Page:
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San Diego Flu Cases Double From Last Year

A person receives a flu shot in this undated photo.
U.S. Army Corps of Engineers
A person receives a flu shot in this undated photo.
San Diego Flu Cases Double From Last Year
San Diego Flu Cases Double From Last Year GUEST: Dr. Wilma Wooten, public health officer, San Diego County

If you needed an extra reason to get a flu shot this season, we've got one. San Diego County is reporting more than double the number of flu cases over this time last year. We have not even reached the peak of our flu season. The County is reporting the number of lab confirmed influenza cases in San Diego as 589 compared to 247 at this time last year. Joining me is Dr. Wilma Wooten. She is San Diego County public health officer. Welcome to the program. Thank you for having me. The uptick in those numbers sound significant. Do we know of any reason why flu seems to be hitting the County hard this season? The number of our detections are higher than last year. They are still within the expected level of detections. The first important point that people should know is that influenza is not a reportable disease. We have a very good working relationship with our medical community here in San Diego so we encourage them to reap what. Also, we have sentinel sites were locations where when individuals go in, these are clinics. People go in with influenza like illness which is a temperature of 100.4, cough or a sore throat. There is a specific protocol where specimens are collected and they are sent to our public health lab so that we can detect what viruses are circulating. With those coming in with viral detections from the general public, it still is within expected levels. We are not alarmed by those numbers. Is there any news coming in that this flu season is particularly hard in the rest of the country? The CDC does report weekly, as do we on what the situation for influenza is across the country. They actually have a map. You can visit their website and look at for each state what the influenza activity is. For California, it is in the low activity. We certainly expect that to change as the flu season progresses. Influenza does not usually peak in San Diego until early in the following year. It changes from year to year. When I first started to work for the county in 2002, it peaked the last two weeks of December. Last year, it was probably the latest peak in the last 15 years. That is what is so consistent about influenza. It is unpredictable. How are the people most at risk? When we talk about age, the very old and very young have the greatest risk publications. When we talk about clinical illnesses, those individuals with chronic diseases like heart disease, asthma, diabetes, obesity or individuals with compromised immune systems. HIV, cancer or other conditions can compromise your immune system. Those are the types of conditions that predisposes an individual to having more complications from influenza if they were to be infected. We are seeing in San Diego County and increase in the number of people who have the flu who are going to emergency rooms. From the last week's report to this week, it went from 2% to 4%. That means all of the emergency department visits for this last report for the week ending on this last Saturday, 4% of the total emergency department visits were due to influenza like illness. There are other conditions that can cause influenza like illnesses that are circulating at this time of the year as well. This is a great indicator of what is going on out there. It helps us to define the severity of our influenza season from year to year. Even if you are not at high risk, the county is urging everyone to get a flu shot. Absolutely. The Centers for Disease Control and Prevention, the CDC recommends that everyone six months of age and older should have an influenza vaccination annually. Is there any where people can go to get a flu shot for free or almost no cost? Our public health centers. There are six in each of the six regions and another location, our VIP vaccination clinic in Southeast San Diego. You can go to our County's website and find out those locations. In the meantime, immunity kicks in after you get a shot in about two weeks time. If you have not had a shot or that immunity has not kicked in yet, are there any practical hygienic tips that people can follow to try to avoid getting sick? The first thing is to wash your hands frequently and often. The second is to ensure that when you are out in the community touching objects, don't touch your face, your eyes, nose and mouth. If you have germs on your hands, you can transmit them to yourself if you do that. Washing your hands with soap and water, and if that is not available, use hand sanitizer. There have been concerns in the past about how well the flu shot is treating this particular strain of the flu. How is it doing this year? So far, the CDC is reporting that the vaccine is well matched to the circulating influenza viruses that are in our commute. Are you concerned that this year may be quite a bad flu year in San Diego? You can never predict what the flu season will look like. So far, things are progressing -- we aren't seeing any major indicators. It is too early to tell. We really need to watch the indicators as the flu season progresses and then we will be able to determine what type of flu season we have typically, we don't know what type of flu season we have until the flu season is actually over or we are in the middle of the. We have not reached the peak yet. You want to stop it before it gets back. -- Bad. The most important thing you can do is get your flu shot. If you have not already gotten your vaccinations, it is not too late. You can still do it. Influenza circulates year-round but the predominant period is between October and the latter part of March or April. I have been speaking with Dr. Wilma Wooten , San Diego County public health officer. Thank you so much.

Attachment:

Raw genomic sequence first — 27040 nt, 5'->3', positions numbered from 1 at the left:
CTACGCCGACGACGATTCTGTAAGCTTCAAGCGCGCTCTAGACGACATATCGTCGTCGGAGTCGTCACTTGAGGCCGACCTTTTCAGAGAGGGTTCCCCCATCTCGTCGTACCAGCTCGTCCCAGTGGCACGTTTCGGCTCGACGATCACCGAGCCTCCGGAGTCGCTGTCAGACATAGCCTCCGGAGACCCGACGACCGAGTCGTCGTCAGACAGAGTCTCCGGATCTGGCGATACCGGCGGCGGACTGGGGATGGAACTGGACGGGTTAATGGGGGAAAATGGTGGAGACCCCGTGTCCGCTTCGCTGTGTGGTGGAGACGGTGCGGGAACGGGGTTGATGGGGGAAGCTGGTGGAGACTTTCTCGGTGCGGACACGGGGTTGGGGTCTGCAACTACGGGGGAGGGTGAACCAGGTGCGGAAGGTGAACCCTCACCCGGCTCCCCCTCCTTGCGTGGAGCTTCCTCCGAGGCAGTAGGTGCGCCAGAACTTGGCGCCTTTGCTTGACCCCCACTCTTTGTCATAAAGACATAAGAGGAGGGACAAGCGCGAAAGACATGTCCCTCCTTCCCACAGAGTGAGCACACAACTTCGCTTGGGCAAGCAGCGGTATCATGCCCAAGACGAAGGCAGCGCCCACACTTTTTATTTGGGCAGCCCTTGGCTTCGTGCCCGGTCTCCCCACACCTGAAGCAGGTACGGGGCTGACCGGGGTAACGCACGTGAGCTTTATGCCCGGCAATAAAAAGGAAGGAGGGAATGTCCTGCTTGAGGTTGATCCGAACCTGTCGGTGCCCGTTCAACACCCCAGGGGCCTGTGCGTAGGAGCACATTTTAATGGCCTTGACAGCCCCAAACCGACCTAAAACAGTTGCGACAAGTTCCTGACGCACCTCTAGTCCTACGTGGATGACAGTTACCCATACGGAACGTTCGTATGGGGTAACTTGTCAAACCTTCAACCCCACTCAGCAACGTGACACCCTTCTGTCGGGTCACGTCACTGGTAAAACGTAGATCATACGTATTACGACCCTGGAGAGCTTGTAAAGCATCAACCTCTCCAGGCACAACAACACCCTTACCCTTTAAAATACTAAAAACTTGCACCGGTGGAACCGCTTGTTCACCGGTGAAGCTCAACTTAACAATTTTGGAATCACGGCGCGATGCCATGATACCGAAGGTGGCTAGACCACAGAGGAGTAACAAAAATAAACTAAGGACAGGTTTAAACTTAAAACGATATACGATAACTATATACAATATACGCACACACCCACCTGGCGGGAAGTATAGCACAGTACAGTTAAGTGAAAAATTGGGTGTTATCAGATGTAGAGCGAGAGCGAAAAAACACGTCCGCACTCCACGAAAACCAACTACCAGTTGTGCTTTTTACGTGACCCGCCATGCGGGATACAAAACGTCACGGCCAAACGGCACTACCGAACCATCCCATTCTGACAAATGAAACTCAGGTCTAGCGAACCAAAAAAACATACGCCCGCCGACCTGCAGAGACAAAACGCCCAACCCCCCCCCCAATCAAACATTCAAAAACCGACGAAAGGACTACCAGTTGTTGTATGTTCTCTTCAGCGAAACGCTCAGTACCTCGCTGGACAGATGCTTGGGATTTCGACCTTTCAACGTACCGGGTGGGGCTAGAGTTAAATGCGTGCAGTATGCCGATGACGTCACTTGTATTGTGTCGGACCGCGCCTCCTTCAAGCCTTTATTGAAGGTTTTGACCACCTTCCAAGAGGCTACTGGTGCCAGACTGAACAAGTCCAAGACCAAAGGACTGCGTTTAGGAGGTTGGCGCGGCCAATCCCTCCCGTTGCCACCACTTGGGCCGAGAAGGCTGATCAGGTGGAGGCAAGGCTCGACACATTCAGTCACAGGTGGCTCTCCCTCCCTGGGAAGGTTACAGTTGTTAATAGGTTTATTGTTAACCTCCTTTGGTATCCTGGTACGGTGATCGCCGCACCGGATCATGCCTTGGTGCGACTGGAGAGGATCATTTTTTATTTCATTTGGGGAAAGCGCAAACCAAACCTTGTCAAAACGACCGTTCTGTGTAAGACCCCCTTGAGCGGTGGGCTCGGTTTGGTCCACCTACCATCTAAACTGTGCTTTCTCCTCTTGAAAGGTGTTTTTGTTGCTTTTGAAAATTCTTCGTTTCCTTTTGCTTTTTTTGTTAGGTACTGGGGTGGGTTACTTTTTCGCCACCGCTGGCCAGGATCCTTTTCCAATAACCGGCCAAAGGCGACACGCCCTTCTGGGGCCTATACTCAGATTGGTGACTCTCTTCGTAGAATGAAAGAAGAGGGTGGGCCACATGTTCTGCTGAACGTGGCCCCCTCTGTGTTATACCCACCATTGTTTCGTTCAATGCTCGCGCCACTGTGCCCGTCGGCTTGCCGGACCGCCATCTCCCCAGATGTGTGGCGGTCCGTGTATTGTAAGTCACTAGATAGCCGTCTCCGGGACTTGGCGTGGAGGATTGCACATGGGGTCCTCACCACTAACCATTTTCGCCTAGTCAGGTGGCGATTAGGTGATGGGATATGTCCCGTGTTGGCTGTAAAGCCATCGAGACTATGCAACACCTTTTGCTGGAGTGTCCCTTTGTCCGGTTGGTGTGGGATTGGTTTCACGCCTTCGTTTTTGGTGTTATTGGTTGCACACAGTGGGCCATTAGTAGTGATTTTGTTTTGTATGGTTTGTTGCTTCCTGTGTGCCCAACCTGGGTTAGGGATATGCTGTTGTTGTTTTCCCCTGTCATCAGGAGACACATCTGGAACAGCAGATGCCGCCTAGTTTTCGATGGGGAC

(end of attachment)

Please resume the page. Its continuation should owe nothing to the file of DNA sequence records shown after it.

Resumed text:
The number of San Diegans coming down with influenza continues to be more than double the cases as of this time last year, and an additional person has died of the illness, the county Health and Human Services Agency announced Wednesday.

The number of cases has been growing each week for the past two months, according to the agency.

Last week, 149 cases were confirmed by laboratory testing, one greater than the week before. So far in this "flu season," 589 illnesses have been reported, compared to 247 at this point last year.


"The flu is anticipated to continue to spread until the peak, which could be in February," said Dr. Wilma Wooten, the county's public health officer. "Avoid getting sick. Get a flu shot now."

The agency reported that an 87-year-old woman died of flu-related complications on Dec. 19. That brings the season's toll to four people — all of them older and already dealing with medical problems — compared to three in the same period last year.

The U.S. Centers for Disease Control and Prevention recommends flu shots annually for everyone at least 6 months old. Vaccination is more important for people with weakened immune systems, as well as those who are pregnant, elderly or live with or care for others at high risk.

Other suggestions for staying healthy include frequent hand-washing, using hand sanitizers, staying away from sick people, avoiding touching the eyes, nose or mouth, and cleaning commonly touched surfaces.

Flu vaccines are available at doctors' offices and pharmacies. People without medical insurance can go to a county public health center to get vaccinated. A list of locations is available at or by calling 211.